Nobel Prize winner highlights potential for Chilean astronomy
Australian astrophysicist Brian Schmidt provided advice to the Chilean government on how to propel its astronomy industry to the next level.
Friday, March 01, 2013
Australian astrophysicist Brian Schmidt (left) met with Chilean President Sebastían Piñera to discuss the future of astronomy in Chile. Photo courtesy of the Gobierno de Chile.
World-class Australian astrophysicist and winner of the Nobel Prize for Physics in 2011 Brian Schmidt championed Chile’s potential to become an international astronomy leader during a visit in late January.
Following his participation in the Second Congress of the Future, a science and technology conference in Santiago, Schmidt met with Chilean president Sebastían Piñera and members of the National Commission for Scientific and Technological Investigation Astronomy (CONICYT) to discuss Chile’s future.
“Today Chile has the opportunity to develop a world-class level of astro-engineering,” Schmidt said. “Until now, Chilean investment has been organic, but its time to make it strategic investment if you hope to become leaders.”
President of CONICYT José Miguel Aguilera agreed with Schmidt’s conclusion.
“Our objective is for astronomy to play a more relevant role domestically both in terms of scientific investigations and for the development of complementary systems and equipment for the large telescopes installed in our country,” he said.
Prior to meeting with President Piñera and members of CONICYT, Schmidt gave a lecture entitled Astronomy’s Potential to become a Motor for Development. Speaking before a combination of Chilean scientists, investigators, and business people, Schmidt detailed the success of astronomy in his own country and offered advice on how to develop the industry in Chile.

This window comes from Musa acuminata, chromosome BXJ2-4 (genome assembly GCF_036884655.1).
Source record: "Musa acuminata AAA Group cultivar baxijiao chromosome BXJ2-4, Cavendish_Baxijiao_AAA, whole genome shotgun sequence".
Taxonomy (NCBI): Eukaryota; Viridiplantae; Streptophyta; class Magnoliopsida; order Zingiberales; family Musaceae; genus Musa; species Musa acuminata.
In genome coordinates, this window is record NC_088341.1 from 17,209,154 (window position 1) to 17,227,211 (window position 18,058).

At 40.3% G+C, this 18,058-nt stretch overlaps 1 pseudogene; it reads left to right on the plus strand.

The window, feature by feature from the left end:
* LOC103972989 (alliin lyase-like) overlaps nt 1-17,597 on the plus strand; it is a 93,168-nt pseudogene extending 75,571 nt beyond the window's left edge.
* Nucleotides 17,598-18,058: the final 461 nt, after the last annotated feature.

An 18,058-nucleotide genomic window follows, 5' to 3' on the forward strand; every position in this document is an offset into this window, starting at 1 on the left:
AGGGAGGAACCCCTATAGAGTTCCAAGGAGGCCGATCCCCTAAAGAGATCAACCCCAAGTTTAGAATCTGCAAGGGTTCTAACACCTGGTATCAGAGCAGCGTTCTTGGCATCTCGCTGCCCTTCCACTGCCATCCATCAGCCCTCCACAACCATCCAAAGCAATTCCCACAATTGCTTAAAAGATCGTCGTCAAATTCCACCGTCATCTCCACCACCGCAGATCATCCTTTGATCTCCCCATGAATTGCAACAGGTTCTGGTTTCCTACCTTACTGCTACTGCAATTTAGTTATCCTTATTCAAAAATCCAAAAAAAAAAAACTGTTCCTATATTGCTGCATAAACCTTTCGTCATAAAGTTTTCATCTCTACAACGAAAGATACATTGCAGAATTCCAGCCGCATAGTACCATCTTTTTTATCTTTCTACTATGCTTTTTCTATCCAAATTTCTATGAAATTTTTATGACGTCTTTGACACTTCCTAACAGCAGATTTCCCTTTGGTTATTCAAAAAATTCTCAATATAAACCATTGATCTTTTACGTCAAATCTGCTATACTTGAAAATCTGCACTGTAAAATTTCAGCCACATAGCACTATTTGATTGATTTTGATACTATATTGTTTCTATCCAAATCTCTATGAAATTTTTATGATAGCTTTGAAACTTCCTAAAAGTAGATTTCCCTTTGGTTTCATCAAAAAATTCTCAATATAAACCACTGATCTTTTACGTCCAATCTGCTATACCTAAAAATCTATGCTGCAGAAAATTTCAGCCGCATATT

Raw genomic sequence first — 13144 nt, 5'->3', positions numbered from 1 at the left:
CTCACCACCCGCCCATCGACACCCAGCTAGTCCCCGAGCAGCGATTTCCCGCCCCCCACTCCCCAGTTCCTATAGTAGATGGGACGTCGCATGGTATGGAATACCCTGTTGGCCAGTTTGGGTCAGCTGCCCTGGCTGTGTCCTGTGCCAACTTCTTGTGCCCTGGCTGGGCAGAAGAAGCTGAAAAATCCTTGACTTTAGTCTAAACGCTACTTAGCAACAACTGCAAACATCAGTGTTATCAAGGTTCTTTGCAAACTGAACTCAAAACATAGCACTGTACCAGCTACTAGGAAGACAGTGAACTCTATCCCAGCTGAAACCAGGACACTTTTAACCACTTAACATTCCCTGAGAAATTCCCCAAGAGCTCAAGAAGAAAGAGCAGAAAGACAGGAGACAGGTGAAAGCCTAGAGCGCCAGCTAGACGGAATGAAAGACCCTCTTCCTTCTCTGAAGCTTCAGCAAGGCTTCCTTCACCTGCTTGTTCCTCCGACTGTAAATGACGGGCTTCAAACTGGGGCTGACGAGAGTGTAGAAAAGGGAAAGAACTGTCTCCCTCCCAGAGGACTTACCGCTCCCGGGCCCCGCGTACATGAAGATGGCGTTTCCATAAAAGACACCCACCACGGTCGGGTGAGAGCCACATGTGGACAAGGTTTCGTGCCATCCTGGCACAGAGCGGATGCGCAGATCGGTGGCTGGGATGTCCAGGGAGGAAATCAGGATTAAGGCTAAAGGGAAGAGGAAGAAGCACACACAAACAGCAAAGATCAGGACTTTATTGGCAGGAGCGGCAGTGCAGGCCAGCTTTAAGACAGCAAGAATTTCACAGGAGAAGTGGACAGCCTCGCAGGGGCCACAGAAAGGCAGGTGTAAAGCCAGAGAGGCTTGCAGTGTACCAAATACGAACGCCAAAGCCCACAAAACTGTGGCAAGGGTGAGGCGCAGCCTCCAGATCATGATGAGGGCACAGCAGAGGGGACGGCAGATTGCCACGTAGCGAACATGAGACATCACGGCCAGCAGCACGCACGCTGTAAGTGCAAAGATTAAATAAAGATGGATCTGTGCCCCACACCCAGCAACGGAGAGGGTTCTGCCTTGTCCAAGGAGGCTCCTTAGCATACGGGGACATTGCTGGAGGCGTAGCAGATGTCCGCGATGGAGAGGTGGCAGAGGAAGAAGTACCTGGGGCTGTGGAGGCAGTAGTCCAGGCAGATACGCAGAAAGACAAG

“Someone needs to lead this effort in the Chilean scientific community in order to negotiate with international partners and to understand the structure necessary to follow through on projects,” Schmidt suggested. “You’ll need a Center for Innovation in Astronomy for engineers with equipment and facilities dedicated to their efforts.”
Aguilera agreed with the analysis that Schmidt provided.
“We could bring this industry to a head, reinforcing our participation in the economy of knowledge that will bring us on par with players in the big leagues of astronomy,” Aguilera explained.
Chile’s northern Atacama Desert is world-renown among astronomers for its stellar stargazing environment. Almost half of the world’s astronomy infrastructure is currently located in Chile, and over the next decade this percentage is expected to grow to over two thirds.